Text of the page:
BOSTON -- Turns out Shane Victorino's return to switch-hitting was a temporary fling.
The Boston Red Sox right fielder surprised American League Championship Series observers when he settled in the batter's box from the left side of the plate against Anibal Sanchez in the first inning of the Red Sox's 4-3 Game 5 victory over the Detroit Tigers at Comerica Park on Thursday.
It marked the first time that Victorino, a career switch-hitter, batted from the left side since Sept. 3.
After going 0-for-3 and failing to get the ball out of the infield in three at-bats against Sanchez, Victorino swung around to the right side and struck out swinging against right-handed relievers Jose Veras and Al Alburquerque.
He stranded four runners on the evening and is hitting .095 (2-for-21) in the series.
Victorino said he decided to bat left-handed after discussing the idea with Boston manager John Farrell before Game 5. Victorino faced Sanchez routinely when they were playing in the National League East -- Victorino with Philadelphia and Sanchez with Miami -- and is a career .233 hitter (10-for-43) against Sanchez during the regular season.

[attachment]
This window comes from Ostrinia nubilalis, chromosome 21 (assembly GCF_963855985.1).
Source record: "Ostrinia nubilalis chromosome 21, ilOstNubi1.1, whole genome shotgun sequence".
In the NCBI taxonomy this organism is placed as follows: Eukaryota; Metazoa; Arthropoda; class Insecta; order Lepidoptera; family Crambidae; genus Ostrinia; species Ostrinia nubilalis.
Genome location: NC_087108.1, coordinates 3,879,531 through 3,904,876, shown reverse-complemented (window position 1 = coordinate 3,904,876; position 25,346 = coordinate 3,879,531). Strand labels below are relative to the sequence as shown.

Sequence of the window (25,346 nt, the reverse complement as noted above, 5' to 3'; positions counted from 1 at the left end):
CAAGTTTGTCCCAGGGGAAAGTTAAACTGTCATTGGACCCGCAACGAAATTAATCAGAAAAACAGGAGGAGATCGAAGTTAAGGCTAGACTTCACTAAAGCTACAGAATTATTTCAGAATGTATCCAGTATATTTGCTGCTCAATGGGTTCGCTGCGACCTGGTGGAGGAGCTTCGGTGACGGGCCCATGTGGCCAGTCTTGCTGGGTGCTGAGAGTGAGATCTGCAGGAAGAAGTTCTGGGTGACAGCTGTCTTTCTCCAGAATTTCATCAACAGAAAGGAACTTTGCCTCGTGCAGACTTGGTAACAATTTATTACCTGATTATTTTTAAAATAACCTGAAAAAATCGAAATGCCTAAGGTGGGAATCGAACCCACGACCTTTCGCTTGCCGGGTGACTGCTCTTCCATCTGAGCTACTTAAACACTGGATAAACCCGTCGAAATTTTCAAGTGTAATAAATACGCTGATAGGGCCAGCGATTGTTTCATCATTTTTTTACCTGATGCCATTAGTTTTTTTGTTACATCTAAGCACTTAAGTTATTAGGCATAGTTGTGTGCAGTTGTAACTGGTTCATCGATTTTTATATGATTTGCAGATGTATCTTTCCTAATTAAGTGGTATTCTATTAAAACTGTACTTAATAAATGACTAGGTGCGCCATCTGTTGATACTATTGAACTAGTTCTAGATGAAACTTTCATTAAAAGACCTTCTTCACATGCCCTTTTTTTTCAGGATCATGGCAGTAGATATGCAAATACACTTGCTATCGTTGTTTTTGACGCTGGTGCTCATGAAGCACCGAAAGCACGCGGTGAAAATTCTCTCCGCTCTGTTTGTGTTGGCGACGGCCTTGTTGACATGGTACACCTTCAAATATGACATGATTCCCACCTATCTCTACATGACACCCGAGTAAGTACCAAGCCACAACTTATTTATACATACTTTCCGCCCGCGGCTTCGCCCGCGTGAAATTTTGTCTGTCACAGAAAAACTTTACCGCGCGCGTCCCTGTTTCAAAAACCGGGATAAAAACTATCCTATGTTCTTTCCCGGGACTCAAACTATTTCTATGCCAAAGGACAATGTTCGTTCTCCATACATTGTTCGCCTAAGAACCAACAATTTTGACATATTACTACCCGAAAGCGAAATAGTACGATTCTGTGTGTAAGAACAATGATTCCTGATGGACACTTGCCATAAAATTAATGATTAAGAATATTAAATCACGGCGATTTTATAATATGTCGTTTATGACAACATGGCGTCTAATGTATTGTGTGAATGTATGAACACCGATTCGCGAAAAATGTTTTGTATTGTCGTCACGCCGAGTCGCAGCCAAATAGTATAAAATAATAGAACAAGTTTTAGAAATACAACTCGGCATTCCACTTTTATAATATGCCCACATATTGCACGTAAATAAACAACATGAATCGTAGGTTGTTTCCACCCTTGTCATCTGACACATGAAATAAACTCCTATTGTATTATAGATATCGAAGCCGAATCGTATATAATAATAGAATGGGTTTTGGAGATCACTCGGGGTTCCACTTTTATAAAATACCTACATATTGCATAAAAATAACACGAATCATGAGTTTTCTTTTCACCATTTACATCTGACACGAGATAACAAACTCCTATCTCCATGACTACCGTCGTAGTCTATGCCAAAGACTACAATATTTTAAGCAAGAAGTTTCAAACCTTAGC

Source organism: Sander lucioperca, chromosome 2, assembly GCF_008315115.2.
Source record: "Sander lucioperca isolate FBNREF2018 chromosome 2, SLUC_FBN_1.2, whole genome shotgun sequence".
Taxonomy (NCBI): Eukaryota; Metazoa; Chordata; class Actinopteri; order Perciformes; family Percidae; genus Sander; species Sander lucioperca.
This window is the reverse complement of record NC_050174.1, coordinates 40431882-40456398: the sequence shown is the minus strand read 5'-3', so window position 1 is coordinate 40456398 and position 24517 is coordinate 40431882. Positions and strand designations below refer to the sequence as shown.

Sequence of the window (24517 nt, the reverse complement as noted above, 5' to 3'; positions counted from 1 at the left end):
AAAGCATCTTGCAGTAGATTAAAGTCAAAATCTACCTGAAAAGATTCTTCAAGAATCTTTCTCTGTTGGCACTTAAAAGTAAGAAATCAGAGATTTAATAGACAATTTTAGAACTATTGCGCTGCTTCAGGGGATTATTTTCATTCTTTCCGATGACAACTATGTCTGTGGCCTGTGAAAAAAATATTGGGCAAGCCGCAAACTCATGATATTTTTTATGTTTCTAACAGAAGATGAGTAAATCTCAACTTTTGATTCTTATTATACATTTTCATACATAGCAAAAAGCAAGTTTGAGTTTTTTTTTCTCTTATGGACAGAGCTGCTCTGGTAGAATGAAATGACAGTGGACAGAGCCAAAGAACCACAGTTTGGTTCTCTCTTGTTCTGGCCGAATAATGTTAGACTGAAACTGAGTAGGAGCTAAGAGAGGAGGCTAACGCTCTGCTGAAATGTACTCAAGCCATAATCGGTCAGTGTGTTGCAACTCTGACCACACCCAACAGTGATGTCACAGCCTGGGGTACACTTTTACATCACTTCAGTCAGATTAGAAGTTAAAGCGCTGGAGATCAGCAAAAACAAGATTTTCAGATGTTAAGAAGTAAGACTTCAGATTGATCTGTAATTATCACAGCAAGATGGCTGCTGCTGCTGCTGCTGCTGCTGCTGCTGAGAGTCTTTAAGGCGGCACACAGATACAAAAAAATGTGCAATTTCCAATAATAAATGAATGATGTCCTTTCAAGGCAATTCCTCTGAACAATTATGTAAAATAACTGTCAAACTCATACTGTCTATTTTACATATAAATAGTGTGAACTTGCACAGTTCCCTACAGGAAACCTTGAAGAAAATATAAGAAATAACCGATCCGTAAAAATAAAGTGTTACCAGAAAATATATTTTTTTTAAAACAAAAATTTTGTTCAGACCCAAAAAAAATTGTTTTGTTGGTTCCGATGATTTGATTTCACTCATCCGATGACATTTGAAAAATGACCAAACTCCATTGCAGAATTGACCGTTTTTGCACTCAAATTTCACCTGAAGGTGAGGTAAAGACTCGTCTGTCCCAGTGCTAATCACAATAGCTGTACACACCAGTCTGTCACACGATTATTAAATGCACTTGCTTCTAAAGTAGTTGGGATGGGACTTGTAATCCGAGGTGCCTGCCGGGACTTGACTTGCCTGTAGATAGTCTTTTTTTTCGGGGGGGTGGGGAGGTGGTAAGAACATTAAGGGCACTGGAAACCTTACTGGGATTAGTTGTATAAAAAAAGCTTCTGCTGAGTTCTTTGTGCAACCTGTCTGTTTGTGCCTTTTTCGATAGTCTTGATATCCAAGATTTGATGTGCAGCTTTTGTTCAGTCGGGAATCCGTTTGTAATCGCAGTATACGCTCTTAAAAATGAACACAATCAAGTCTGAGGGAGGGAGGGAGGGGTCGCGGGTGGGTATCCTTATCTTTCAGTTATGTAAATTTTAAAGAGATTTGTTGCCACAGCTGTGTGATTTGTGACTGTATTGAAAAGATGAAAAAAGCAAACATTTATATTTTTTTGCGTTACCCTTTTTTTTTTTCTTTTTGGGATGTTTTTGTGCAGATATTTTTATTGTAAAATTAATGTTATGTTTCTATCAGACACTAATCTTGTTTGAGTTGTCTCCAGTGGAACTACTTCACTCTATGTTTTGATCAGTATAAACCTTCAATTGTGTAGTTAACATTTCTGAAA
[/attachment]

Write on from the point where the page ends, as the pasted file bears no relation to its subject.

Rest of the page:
"I thought I'd give it a try, but it wasn't what I expected,'' Victorino said. "It just wasn't there. I saw the ball well, but I just wasn't comfortable with the swing and the whole approach. I felt as if I was trying to rush to get to everything. It's hard to change, especially since I hadn't done it for two months.''
Victorino gave up switch-hitting in early August after a hamstring injury hindered his ability to bat from the left side. Before the cameo against Sanchez, his last appearance as a lefty came against Max Scherzer six weeks ago at Fenway Park.
Scherzer will face the Red Sox in Game 6 on Saturday night, but Victorino has no plans to return to switch-hitting -- at least for the rest of this season.
"I'm not saying it's any better from the right side, but I'm going to focus on that and ride it out and stay that way,'' Victorino said. "I don't care if Babe Ruth is on the mound pitching.''